Note: This is an archived Handbook entry from 2012.
|Dates & Locations:|| |
This subject has the following teaching availabilities in 2012:Semester 1, Parkville - Taught on campus.
Timetable can be viewed here. For information about these dates, click here.
|Time Commitment:||Contact Hours: Three hours of language classes per week. |
Total Time Commitment:
96 hours across the semester
A study score of at least 25 in VCE Latin
Beginners Latin B: CLAS10007 or CLAS20025 or CLAS30008
Intensive Beginners Latin: CLAS10003 or CLAS20021 or CLAS30004
an approved equivalent
|Recommended Background Knowledge:|| |
|Non Allowed Subjects:||
Students who have passed any of the following subjects are not permitted to enrol in this subject:
Intermediate Latin: Epic under the codes 107-161, 670-211, 670-365 or 131-424
Students who have passed any of the subjects listed below are not permitted to enrol in this subject:
|Core Participation Requirements:||
For the purposes of considering request for Reasonable Adjustments under the disability Standards for Education (Cwth 2005), and Students Experiencing Academic Disadvantage Policy, academic requirements for this subject are articulated in the Subject Description, Subject Objectives, Generic Skills and Assessment Requirements of this entry.The University is dedicated to provide support to those with special requirements. Further details on the disability support scheme can be found at the Disability Liaison Unit website: http://www.services.unimelb.edu.au/disability/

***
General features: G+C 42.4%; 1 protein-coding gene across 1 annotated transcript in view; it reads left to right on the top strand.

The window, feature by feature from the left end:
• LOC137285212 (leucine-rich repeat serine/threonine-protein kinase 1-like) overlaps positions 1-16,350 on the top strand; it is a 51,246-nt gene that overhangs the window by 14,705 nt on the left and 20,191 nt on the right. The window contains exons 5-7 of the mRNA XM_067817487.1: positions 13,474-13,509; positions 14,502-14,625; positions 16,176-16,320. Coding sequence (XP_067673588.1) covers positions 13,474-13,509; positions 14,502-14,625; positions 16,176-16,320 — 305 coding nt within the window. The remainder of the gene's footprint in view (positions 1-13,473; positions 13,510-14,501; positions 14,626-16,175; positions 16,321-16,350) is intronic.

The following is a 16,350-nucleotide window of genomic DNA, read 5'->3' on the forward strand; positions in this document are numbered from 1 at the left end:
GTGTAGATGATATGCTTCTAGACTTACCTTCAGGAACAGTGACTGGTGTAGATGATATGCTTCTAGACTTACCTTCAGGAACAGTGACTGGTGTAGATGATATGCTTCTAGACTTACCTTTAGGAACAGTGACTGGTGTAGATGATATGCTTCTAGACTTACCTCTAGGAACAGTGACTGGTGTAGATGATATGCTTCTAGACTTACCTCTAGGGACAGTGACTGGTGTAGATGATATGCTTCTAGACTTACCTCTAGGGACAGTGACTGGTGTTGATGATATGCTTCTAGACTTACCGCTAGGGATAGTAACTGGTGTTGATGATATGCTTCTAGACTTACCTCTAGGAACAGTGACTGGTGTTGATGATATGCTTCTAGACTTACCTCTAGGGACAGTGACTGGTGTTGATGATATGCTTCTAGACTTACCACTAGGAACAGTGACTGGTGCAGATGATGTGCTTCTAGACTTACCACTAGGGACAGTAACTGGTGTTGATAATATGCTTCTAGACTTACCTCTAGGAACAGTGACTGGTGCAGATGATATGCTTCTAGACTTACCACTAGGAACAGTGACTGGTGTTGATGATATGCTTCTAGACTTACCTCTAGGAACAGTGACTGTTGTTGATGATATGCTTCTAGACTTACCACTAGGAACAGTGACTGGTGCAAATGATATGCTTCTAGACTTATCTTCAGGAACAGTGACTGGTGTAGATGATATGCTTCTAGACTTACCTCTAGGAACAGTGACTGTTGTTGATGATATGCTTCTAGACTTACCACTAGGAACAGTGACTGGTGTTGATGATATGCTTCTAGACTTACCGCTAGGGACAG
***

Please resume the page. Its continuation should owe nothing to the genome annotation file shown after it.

In this subject students will read an extensive extract (usually a book) from a Latin epic poem, such as Virgil"s Aeneid, Ovid"s Metamorphoses or Lucan"s Bellum Civile. The subject introduces students to the genre of epic poetry, its history and background in Greek culture, and its position in Roman literature. The individual text will be studied in its historical context and in relation to other literary texts of the time. Students will explore the themes and content of epic, such as warfare, empire, heroic culture, ethnic identity and masculinity, and consider how the mythic past is used to reflect upon the author"s own time. On completion of the subject students should develop a good knowledge of a key Roman text and an enhanced understanding of Roman literary culture.
Students who successfully complete this subject should:
A 1200-word seminar paper 30%, (due during the semester). an assessment test equivalent to 1000 words 25%, (due at the end of semester). and an 1800-word essay 45%, (due in the examination period).
This subject has a minimum hurdle requirement of 75% tutorial attendance. Assessment submitted late without an approved extension will be penalised at 10% per day. After 5 working days late assessment will not be marked. In-class tasks missed without approval will not be marked. All pieces of written work must be submitted to pass this subject.
|Breadth Options:|| |
This subject potentially can be taken as a breadth subject component for the following courses:
You should visit learn more about breadth subjects and read the breadth requirements for your degree, and should discuss your choice with your student adviser, before deciding on your subjects.
|Fees Information:||Subject EFTSL, Level, Discipline & Census Date|
|Links to further information:||http://classics-archaeology.unimelb.edu.au/|
Classical Studies and Archaeology |
Classical Studies and Archaeology
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